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The Full English preview

It's entitled The Full English, but it could have been "The Full Judge"... the new Judge Smith album (VDGG founder member, since university days Judge is a good friend and musical partner of Peter Hammill - just listen to the 1992 Usher rock opera) gathers most of the musical outputs expressed by the artist during his long carreer. The album will be available at the London showcase on May 6th.

If anyone was worried about the new Judge album now can relax: The Full English is 100% Judge Smith. It features a bunch of stories and tales, a mixture of singer-songwriter stuff, theatre and some nice surprises. Developed with an intimate line up (Judge recently defined it an “unplugged” album) The Full English strikes and conquers the listener above all with its organic and coherent form: once you’re connected with the record’s mood it’s difficult not to be fascinated.

Despite Judge sails gladly from tango to reggae, from folk to rock, his strenght and charisma keep it all on track. Also, the beatiful production (courtesy of Marco Olivotto/Labour of Love Records, who already earned a very good reputation producing the Jackson in Guastalla DVD a couple of years ago), and the perfect choice of the musicians (John Ellis on guitars, Michael Ward-Bergeman on piano, organ and accordion, and René van Commenée on drums and percussion) has a big part in it. Especially Ward-Bergeman accordion work is one of the nicest surprises of the album, as it both adds a new and melancholic touch to such classic tracks as Carpet Tiles (previously released on the Dome of discovery album) and donates a fresh rhythmic pulse to the more funny “Monty Phyton kind of stuff” (Like a Rock, Tell me you love me). But all the instruments involved are pretty appropriated to the album’s mood, as the warm, tipically 70ish organ and piano sounds perfectly match with the elegant acoustic guitar work by Ellis and of course with Judge heartfelt vocal performance.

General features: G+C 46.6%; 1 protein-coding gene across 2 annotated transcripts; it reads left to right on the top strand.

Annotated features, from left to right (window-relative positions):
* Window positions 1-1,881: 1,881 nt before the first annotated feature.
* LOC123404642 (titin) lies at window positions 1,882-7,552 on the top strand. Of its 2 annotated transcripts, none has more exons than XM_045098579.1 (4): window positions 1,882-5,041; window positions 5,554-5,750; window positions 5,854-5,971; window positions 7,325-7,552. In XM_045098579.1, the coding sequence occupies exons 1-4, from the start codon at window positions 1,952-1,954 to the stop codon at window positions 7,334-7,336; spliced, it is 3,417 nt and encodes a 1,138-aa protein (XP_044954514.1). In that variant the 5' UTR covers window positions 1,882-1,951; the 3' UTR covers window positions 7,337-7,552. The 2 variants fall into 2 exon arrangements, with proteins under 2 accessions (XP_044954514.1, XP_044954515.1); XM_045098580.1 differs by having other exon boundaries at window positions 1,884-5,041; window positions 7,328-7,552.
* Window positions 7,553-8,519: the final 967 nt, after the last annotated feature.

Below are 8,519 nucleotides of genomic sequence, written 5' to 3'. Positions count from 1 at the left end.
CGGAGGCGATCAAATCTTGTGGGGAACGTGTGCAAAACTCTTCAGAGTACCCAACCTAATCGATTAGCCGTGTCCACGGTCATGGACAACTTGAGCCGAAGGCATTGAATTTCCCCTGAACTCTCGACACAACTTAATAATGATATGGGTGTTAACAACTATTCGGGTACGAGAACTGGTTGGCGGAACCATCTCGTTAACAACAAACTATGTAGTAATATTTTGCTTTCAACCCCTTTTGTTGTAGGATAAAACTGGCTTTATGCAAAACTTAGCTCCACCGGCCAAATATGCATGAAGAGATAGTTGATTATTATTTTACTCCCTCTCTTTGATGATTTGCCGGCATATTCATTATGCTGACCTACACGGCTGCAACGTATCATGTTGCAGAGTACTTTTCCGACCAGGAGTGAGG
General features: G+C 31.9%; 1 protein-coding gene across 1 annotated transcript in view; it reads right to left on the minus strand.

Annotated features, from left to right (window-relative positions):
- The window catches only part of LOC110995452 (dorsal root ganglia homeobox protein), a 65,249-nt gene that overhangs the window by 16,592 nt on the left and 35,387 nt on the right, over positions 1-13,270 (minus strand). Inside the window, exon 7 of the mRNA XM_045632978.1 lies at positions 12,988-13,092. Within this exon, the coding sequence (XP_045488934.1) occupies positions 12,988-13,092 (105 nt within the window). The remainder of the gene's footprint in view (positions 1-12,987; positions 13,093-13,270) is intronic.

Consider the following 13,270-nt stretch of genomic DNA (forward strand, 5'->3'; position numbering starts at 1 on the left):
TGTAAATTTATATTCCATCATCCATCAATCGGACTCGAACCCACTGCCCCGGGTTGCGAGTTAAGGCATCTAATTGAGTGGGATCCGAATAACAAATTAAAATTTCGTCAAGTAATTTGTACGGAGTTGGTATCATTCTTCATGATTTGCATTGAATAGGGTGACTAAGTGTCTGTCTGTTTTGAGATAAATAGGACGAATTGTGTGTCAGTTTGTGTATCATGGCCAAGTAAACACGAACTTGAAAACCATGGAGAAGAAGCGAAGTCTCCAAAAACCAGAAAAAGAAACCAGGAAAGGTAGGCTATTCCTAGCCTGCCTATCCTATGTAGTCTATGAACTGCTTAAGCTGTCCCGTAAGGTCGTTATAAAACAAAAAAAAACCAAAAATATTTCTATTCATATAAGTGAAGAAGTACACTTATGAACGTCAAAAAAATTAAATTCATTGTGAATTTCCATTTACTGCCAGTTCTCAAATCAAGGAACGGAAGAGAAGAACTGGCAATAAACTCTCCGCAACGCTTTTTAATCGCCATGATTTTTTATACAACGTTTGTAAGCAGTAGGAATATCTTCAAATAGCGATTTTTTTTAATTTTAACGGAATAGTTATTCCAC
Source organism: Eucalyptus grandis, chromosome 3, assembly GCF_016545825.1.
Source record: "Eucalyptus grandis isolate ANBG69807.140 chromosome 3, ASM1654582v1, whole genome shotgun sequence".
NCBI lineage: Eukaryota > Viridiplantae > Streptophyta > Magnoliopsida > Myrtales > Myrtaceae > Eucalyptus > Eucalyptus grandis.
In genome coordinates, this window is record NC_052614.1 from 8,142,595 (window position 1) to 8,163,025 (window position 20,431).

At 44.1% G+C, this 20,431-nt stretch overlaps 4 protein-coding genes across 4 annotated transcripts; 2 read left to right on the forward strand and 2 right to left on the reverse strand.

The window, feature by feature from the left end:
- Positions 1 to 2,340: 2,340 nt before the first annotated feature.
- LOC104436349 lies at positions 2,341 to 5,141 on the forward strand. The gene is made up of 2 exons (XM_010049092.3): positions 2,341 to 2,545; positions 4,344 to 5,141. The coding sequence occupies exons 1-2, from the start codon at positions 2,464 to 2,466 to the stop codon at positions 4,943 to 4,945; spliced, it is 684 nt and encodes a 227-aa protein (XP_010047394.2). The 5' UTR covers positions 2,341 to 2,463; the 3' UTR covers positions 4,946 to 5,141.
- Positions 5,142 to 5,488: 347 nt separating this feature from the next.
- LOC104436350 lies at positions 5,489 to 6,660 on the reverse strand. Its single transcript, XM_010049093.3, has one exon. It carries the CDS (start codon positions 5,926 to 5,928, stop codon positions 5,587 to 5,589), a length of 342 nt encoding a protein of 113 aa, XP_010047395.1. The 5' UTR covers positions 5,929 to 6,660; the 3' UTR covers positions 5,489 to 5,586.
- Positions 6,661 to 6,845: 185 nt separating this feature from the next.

So we have a good compilation of messed relations stories, treated with the typical English kind of irony: Seemed such a nice boy (with a political hook in the lyrics) and Not drowning but waving would not have been out of place on Masters Spoon River Anthology, whilst the Take it away, Advance the spark and Chris does it better beat flavour is very enjoyable. A solemn rendition of It’s the silence that kills you from the Curly’s Airship album end it all in a very impressive way. But that’s not enough, as we also get a video track as a bonus: it’a Judge interview filmed in the Labour of Love studios, that allows us to learn a bit more about the making of the album, the musicians involved, the future plans and… the VDGG reunion.

So, what else? The Full English is a beautiful album, you’ll get addicted to it. Certainly Judge has the gift of being able to put together some small stories and a couple of chords in such a sincere and fresh way that you cannot be left indifferent.

Album tracklist: Take it away, Carpet Tiles, I want some of it, Chris does it better, Not drowning but waving, Seemed such a nice boy, Advance the spark, Like a rock, Tell me you love me, We’ll always have Paris, It’s the silence that kills you, But is it art?

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